Hearing improvement after bevacizumab in patients with neurofibromatosis type 2.

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N Engl J Med. 2009 Jul 23;361(4):358-67. Epub 2009 Jul 8.

Hearing improvement after bevacizumab in patients with neurofibromatosis type 2.
Plotkin SR, Stemmer-Rachamimov AO, Barker FG 2nd, Halpin C, Padera TP, Tyrrell A, Sorensen AG, Jain RK, di Tomaso E.

Department of Neurology, Massachusetts General Hospital, Boston, MA 02114, USA.

Profound hearing loss is a serious complication of neurofibromatosis
type 2, a genetic condition associated with bilateral vestibular
schwannomas, benign tumors that arise from the eighth cranial nerve.
There is no medical treatment for such tumors.
METHODS: We determined
the expression pattern of vascular endothelial growth factor (VEGF) and
three of its receptors, VEGFR-2, neuropilin-1, and neuropilin-2, in
paraffin-embedded samples from 21 vestibular schwannomas associated
with neurofibromatosis type 2 and from 22 sporadic schwannomas. Ten
consecutive patients with neurofibromatosis type 2 and progressive
vestibular schwannomas who were not candidates for standard treatment
were treated with bevacizumab, an anti-VEGF monoclonal antibody. An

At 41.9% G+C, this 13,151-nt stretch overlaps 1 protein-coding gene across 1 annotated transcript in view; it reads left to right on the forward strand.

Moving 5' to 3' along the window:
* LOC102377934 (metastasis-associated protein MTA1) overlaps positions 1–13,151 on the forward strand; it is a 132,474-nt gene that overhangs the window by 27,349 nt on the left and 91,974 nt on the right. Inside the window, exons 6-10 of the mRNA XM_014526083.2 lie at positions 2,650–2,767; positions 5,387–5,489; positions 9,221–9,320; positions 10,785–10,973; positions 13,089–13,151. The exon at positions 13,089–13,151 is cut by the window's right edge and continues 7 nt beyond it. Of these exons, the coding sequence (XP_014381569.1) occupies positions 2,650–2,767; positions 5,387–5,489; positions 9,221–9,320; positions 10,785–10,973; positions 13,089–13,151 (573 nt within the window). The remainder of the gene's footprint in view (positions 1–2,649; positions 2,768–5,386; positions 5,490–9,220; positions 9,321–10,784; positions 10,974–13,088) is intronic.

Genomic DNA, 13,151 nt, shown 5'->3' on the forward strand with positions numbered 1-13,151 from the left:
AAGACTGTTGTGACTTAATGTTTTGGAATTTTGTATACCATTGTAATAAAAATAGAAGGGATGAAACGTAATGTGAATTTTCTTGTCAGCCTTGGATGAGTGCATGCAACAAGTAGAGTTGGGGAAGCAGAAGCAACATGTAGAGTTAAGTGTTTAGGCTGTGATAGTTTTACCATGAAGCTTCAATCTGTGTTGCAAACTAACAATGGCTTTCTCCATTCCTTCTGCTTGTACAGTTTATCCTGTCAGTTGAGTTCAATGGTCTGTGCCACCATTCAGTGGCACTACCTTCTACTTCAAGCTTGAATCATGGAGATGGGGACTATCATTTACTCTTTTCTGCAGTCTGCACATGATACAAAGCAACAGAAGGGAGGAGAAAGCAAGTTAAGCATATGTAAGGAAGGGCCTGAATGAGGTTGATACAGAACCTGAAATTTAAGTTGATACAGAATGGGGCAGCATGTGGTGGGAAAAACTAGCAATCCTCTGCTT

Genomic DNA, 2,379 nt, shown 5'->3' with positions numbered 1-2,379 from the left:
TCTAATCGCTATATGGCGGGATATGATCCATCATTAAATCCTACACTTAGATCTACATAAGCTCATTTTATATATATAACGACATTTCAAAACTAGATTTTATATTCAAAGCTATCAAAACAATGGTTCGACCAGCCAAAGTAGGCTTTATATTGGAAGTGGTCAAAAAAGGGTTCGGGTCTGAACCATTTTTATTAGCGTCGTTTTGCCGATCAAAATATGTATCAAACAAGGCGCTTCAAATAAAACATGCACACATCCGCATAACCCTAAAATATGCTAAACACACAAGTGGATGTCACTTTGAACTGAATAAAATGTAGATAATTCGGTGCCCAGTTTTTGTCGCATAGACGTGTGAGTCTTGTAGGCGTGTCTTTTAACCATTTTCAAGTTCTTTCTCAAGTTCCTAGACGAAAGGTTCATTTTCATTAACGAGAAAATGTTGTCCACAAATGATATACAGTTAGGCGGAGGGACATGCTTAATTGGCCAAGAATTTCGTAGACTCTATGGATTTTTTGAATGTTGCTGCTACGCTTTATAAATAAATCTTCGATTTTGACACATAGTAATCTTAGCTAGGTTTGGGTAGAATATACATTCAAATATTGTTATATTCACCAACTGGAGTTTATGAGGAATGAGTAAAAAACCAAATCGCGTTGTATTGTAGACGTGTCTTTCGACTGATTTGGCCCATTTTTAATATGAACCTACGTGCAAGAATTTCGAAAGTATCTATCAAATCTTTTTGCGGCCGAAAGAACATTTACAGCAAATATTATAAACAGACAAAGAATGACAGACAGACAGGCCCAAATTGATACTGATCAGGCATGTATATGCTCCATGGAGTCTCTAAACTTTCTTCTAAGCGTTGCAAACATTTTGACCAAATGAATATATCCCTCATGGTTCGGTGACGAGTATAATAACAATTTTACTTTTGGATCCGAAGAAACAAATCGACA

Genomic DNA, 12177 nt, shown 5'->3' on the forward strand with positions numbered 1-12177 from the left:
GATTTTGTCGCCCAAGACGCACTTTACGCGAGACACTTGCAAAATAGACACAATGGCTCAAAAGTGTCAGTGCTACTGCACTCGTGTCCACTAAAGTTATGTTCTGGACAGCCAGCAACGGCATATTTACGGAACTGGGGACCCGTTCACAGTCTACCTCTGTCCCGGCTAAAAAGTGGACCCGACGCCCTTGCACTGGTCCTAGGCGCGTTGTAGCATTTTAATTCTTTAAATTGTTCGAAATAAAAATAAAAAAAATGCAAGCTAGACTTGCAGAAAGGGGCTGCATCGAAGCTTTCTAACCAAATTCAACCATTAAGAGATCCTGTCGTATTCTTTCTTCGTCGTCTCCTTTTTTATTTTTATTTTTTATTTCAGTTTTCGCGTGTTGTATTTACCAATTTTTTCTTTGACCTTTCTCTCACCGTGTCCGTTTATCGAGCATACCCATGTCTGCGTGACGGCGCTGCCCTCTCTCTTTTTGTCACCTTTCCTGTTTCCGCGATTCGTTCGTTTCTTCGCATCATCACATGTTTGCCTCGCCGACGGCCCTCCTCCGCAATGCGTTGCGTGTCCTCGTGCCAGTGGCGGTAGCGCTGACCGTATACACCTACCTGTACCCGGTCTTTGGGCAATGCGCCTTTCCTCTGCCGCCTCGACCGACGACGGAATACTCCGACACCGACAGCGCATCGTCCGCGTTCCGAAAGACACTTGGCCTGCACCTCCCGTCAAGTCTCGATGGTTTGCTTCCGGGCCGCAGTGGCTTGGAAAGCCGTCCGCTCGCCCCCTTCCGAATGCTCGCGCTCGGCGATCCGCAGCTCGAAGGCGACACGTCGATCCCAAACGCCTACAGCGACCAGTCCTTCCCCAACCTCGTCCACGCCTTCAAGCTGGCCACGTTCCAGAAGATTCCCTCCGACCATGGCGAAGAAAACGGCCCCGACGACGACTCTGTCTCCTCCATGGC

imaging response was defined as a decrease of at least 20% in tumor
volume, as compared with baseline. A hearing response was defined as a
significant increase in the word-recognition score, as compared with
baseline. RESULTS: VEGF was expressed in 100% of vestibular schwannomas
and VEGFR-2 in 32% of tumor vessels on immunohistochemical analysis.
Before treatment, the median annual volumetric growth rate for 10 index
tumors was 62%. After bevacizumab treatment in the 10 patients, tumors
shrank in 9 patients, and 6 patients had an imaging response, which was
maintained in 4 patients during 11 to 16 months of follow-up. The
median best response to treatment was a volumetric reduction of 26%.
Three patients were not eligible for a hearing response; of the
remaining seven patients, four had a hearing response, two had stable
hearing, and one had progressive hearing loss. There were 21 adverse
events of grade 1 or 2.
CONCLUSIONS: VEGF blockade with bevacizumab
improved hearing in some, but not all, patients with neurofibromatosis
type 2 and was associated with a reduction in the volume of most
growing vestibular schwannomas. 2009 Massachusetts Medical Society